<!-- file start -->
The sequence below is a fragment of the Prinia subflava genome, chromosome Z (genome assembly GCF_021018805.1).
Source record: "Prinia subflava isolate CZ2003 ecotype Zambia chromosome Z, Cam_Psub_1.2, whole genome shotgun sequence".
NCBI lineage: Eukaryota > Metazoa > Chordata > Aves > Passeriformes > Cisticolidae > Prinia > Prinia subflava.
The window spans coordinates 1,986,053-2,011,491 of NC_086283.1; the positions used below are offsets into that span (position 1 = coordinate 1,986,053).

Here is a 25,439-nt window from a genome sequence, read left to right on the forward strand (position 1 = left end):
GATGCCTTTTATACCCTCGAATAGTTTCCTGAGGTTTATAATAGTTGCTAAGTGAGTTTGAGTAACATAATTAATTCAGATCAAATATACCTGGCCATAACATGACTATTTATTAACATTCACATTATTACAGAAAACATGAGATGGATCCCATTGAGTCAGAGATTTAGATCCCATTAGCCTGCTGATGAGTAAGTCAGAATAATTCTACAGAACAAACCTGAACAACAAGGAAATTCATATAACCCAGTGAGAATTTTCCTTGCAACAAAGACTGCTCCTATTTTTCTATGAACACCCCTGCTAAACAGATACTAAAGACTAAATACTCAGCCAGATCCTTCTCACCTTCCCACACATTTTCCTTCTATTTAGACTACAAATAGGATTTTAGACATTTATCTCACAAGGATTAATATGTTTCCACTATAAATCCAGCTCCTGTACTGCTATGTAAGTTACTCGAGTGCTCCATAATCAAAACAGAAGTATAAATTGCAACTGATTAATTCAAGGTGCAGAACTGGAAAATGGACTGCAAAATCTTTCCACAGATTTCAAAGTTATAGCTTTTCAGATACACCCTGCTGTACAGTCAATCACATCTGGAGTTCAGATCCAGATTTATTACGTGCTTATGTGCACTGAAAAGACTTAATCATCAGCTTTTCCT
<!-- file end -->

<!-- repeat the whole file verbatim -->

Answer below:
The sequence below is a fragment of the Prinia subflava genome, chromosome Z (genome assembly GCF_021018805.1).
Source record: "Prinia subflava isolate CZ2003 ecotype Zambia chromosome Z, Cam_Psub_1.2, whole genome shotgun sequence".
NCBI lineage: Eukaryota > Metazoa > Chordata > Aves > Passeriformes > Cisticolidae > Prinia > Prinia subflava.
The window spans coordinates 1,986,053-2,011,491 of NC_086283.1; the positions used below are offsets into that span (position 1 = coordinate 1,986,053).

Here is a 25,439-nt window from a genome sequence, read left to right on the forward strand (position 1 = left end):
GATGCCTTTTATACCCTCGAATAGTTTCCTGAGGTTTATAATAGTTGCTAAGTGAGTTTGAGTAACATAATTAATTCAGATCAAATATACCTGGCCATAACATGACTATTTATTAACATTCACATTATTACAGAAAACATGAGATGGATCCCATTGAGTCAGAGATTTAGATCCCATTAGCCTGCTGATGAGTAAGTCAGAATAATTCTACAGAACAAACCTGAACAACAAGGAAATTCATATAACCCAGTGAGAATTTTCCTTGCAACAAAGACTGCTCCTATTTTTCTATGAACACCCCTGCTAAACAGATACTAAAGACTAAATACTCAGCCAGATCCTTCTCACCTTCCCACACATTTTCCTTCTATTTAGACTACAAATAGGATTTTAGACATTTATCTCACAAGGATTAATATGTTTCCACTATAAATCCAGCTCCTGTACTGCTATGTAAGTTACTCGAGTGCTCCATAATCAAAACAGAAGTATAAATTGCAACTGATTAATTCAAGGTGCAGAACTGGAAAATGGACTGCAAAATCTTTCCACAGATTTCAAAGTTATAGCTTTTCAGATACACCCTGCTGTACAGTCAATCACATCTGGAGTTCAGATCCAGATTTATTACGTGCTTATGTGCACTGAAAAGACTTAATCATCAGCTTTTCCT